Concepts, EVs and all that Jazz: Here’s All the Good Stuff from the 2019 Tokyo Motor Show

One of the world's Big 5 Motor shows surpasses expectations yet again.

It was a great time to be in Tokyo last week, and it wasn’t just because of the cool temperature—a nippy 15 degrees Celsius in the morning and a crisp 23 degrees at midday. Global press descended upon Koto City for the biennial Tokyo Motor Show (TMS), which was held at the expansive Tokyo Big Sight located just by the shores of beautiful Tokyo Bay.

Considered one of the five major motor shows (the other four being Detroit, Frankfurt, Paris, and Geneva), TMS celebrates traits and styling that are uniquely Japanese, while also pushing the boundaries of what an automobile can do.

This year was no different, and even as the country is preparing to host the 2020 Summer Olympics, Japanese automakers spared no expense and brought out the most advanced concepts and innovative vehicles the world has ever seen.


Headlining the company’s display is the e-Palette, which literally rolled out as part of the opening speech of Toyota Motor Corporation President Akio Toyoda.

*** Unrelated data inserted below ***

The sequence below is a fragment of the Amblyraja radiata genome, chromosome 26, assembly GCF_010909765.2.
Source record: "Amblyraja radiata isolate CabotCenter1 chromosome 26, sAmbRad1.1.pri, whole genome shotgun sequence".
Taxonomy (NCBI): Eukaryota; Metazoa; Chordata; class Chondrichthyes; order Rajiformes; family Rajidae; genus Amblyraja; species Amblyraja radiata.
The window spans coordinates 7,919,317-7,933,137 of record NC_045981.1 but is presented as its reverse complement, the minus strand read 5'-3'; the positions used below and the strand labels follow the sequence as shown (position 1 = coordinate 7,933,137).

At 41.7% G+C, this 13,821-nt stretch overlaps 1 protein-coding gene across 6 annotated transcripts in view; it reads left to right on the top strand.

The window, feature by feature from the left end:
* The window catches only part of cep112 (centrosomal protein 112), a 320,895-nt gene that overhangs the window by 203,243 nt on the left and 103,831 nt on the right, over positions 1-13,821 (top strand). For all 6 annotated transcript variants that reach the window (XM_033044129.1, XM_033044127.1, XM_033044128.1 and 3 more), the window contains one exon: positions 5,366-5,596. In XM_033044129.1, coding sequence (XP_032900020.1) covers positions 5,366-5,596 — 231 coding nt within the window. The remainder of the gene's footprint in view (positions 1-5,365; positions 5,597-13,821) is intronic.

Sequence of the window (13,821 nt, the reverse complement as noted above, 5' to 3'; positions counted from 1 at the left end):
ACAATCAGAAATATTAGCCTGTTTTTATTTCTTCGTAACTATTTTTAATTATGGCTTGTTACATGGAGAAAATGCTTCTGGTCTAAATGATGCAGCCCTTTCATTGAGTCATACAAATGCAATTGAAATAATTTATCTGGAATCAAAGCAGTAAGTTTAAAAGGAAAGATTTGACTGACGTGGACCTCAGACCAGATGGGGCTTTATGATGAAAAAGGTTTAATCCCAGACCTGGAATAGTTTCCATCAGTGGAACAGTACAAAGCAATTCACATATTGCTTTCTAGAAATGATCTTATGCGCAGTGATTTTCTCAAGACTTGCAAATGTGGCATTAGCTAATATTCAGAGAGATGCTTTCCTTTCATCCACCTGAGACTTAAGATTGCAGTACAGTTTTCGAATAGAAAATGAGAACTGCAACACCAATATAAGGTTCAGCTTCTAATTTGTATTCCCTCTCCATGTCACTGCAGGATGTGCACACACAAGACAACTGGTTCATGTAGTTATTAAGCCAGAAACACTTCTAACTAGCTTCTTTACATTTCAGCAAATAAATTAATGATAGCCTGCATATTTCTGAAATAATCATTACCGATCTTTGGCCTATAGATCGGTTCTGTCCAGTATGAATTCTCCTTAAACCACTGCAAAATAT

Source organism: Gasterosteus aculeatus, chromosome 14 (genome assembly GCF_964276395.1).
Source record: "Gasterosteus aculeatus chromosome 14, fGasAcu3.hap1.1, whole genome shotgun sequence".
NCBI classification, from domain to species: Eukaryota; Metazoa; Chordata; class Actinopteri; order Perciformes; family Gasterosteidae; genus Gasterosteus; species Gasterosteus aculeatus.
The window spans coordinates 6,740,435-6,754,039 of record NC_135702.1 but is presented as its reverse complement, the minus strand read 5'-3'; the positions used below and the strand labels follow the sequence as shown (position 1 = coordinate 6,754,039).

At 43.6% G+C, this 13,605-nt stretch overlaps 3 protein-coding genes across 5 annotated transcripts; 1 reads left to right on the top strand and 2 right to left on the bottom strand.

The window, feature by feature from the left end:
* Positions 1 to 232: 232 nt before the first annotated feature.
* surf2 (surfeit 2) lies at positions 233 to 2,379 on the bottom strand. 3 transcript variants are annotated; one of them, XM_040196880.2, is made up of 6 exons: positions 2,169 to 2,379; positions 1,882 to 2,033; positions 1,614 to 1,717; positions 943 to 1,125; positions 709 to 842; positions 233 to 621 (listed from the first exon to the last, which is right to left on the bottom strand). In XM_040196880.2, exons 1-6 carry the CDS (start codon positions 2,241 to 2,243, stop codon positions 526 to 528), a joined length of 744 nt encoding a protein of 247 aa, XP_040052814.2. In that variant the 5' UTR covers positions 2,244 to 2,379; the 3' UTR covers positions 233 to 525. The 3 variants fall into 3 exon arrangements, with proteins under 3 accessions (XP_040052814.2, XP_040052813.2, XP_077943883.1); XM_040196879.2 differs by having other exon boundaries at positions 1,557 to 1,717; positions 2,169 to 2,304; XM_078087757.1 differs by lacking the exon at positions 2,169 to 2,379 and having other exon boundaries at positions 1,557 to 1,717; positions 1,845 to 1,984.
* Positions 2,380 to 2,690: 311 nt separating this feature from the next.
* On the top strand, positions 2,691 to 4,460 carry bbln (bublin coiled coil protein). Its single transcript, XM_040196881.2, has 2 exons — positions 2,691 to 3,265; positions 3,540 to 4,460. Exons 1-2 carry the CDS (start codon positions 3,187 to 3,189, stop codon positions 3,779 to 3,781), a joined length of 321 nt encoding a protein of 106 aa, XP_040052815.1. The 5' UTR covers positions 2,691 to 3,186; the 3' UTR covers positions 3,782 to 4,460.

This unit boasts of a driverless system and relies on LIDAR (light detection and ranging) sensors to move around.

Photo by ERIC TIPAN.

It will be manufactured in Toyota’s Technical Center in Japan and will use shatter-resistant resin glass on the huge windows and will be powered by lithium-ion batteries.

Only 10 to 20 units will be initially produced and as Toyota is an IOC (International Olympic Committee) sponsor, all of them will be used to take athletes in and around the Olympic Village in July 2020. Maximum speed is 19 kilometers per hour.

Photo by ERIC TIPAN.

There’s also a smaller version called the Micro Palette, which will serve as a delivery robot flashing feel-good messages on the monitor that’s built around its body.

Toyota’s big booth also included a virtual racing suit maker that will customize fit, form, and even the seats for the e-racer; a single mobility unit called e-4me that allows the rider to literally do what they want while en route to the destination; a ride-sharing service called e-Trans; a mobile wireless charging station with Wi-Fi and an air purifier that can power anything from small devices, to battery electric vehicles (BEVs), and even small cities; a mobile clinic called e-Care that “allows a passenger to talk with a doctor and also undergo a medical exam on their way to the hospital;” and the pièce de résistance, the Harry Potter-inspired e-Broom, which didn’t really float in the air but will feel like it once you hop on and wear the skates to move around.